Plane & Pilot
Tuesday, October 19, 2010

For The Birds


Birds have more to teach us than we could ever learn


A dozen gulls would seemingly materialize after the first toss. By the second handful, there’d be 30-40 seagulls crowding the airspace, squawking and snapping up bread in midair, performing aerobatics that made a lomcevak look tame by comparison. With a combination of wing warping, variable sweep, asymmetric lift, fully controllable dihedral and a variety of other tricks, those seagulls showed me maneuvers I could never duplicate in an Extra or Pitts.

I’ve watched hummingbirds perform seemingly impossible turns, darting left or right with apparent immunity to the G-forces involved, and I’ve even watched them fly backward. In fact, hummingbirds feature a resilient bone structure that provides both strength and flexibility to allow amazing proficiency at hovering and changing direction in an instant. Inevitably, a researcher using a high-speed camera calculated their turns and twists at a maximum of 10 G’s. That’s more than the most aggressive fighter pilot can endure and well outside the limits of America’s best jet fighters.

Birds have proven their superiority to humans (at least this human) and airplanes on numerous other occasions. Once, while trying to coax a Cessna 207 across the Pan American Pass in the Chilean Andes of South America east of Santiago, I spotted a huge condor soaring in thermals near the ridge, his wings seemingly immobile as he somehow magically arced uphill. His wingspan must have been nearly 10 feet.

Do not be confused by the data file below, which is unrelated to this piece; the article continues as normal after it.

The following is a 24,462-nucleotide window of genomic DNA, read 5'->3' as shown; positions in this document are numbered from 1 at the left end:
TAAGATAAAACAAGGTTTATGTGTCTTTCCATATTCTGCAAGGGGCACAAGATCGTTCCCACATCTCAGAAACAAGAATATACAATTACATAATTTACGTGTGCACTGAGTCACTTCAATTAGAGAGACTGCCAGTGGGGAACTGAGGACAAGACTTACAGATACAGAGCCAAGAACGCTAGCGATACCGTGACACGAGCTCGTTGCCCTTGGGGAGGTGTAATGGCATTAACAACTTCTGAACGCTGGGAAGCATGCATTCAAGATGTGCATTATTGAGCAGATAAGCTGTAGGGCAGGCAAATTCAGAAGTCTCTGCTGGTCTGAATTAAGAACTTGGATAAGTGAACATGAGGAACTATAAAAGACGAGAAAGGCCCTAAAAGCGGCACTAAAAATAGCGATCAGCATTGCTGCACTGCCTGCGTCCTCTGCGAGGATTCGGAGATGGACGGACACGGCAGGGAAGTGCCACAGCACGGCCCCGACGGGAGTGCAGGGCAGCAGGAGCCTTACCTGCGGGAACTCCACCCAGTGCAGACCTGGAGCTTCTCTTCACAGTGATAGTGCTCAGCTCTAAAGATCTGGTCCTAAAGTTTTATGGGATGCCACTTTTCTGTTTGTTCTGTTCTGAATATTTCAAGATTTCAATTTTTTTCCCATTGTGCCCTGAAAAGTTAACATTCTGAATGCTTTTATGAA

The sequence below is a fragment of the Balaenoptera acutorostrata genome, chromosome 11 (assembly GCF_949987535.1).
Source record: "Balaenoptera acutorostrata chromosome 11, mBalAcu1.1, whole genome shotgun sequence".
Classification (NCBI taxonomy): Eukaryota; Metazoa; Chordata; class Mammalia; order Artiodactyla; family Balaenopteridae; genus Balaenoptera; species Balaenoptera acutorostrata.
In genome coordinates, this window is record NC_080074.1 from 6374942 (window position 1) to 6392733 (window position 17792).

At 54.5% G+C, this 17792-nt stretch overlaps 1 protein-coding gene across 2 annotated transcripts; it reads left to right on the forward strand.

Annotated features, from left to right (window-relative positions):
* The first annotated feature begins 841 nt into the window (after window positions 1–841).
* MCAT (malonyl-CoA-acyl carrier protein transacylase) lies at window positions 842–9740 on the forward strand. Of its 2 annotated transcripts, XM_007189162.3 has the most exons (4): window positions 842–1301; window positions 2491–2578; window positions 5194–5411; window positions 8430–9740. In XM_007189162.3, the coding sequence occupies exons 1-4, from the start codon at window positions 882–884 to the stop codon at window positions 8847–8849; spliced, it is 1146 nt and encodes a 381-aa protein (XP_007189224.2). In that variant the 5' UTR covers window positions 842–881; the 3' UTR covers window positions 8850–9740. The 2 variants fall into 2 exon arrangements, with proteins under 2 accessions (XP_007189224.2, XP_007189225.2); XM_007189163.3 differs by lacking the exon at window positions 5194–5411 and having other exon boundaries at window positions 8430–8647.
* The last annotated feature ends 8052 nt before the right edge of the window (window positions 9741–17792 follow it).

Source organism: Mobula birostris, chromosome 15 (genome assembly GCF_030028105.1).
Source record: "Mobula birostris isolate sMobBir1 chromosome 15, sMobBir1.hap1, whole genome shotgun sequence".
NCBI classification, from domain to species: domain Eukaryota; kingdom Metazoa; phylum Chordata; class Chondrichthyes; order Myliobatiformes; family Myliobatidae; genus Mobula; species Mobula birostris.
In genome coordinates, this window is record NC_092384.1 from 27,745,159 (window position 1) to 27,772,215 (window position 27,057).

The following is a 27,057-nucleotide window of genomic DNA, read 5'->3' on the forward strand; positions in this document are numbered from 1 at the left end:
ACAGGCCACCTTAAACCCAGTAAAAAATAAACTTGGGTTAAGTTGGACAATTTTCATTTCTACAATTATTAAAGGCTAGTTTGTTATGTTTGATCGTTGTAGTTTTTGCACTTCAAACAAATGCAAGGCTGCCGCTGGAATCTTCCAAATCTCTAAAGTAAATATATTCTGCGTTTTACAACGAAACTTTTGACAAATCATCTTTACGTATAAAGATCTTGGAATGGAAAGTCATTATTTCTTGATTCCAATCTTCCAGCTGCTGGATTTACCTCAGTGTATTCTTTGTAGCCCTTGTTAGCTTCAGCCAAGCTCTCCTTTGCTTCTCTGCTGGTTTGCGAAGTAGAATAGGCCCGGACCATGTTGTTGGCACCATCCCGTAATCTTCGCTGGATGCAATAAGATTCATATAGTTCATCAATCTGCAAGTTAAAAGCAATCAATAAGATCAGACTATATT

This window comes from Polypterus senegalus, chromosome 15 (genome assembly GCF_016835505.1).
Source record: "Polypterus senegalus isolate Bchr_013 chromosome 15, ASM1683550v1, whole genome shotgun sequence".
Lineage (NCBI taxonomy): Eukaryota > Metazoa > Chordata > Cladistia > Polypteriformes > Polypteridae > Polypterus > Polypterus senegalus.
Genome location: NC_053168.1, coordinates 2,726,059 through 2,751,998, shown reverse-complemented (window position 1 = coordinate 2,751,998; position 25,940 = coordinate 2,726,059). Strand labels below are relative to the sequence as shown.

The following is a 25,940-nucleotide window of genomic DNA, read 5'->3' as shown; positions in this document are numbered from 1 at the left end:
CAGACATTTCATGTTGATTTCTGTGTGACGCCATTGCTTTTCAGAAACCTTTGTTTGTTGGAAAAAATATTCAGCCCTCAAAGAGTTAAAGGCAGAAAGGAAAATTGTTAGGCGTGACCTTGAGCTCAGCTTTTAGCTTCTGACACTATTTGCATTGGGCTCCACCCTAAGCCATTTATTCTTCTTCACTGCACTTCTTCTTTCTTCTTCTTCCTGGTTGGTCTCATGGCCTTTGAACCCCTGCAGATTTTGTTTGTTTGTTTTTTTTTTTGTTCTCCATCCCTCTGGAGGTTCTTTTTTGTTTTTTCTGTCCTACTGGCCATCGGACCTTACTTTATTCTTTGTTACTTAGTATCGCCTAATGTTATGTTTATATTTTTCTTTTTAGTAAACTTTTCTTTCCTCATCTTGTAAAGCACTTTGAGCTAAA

I took the hint and joined him on the opposite side of the thermal. I followed the condor in his ascent for several thousand feet, watching him monitor my curious aluminum bird mimicking his every action. I worked the lift until I had the altitude to cross the ridge, then broke away and managed to sneak across the high rocks to Argentina before the big Cessna descended into the granite.

(It may be a local myth, but the story was going around years ago that a Lan Chile crew, operating a Boeing 737 at FL330, spotted an Andean condor cruising above 23,000-foot Cerro Aconcagua, the Andes’ highest mountain.)

Another time in the ’80s, I was flying my Mooney above Northern California, cruising at perhaps 150 knots, when what looked like a bird overtook me on the left and passed by at least 25-30 knots faster. My best speculation was that it was a peregrine falcon. They’re allegedly capable of speeds in excess of 180 knots, and this one seemed to be doing that or more.



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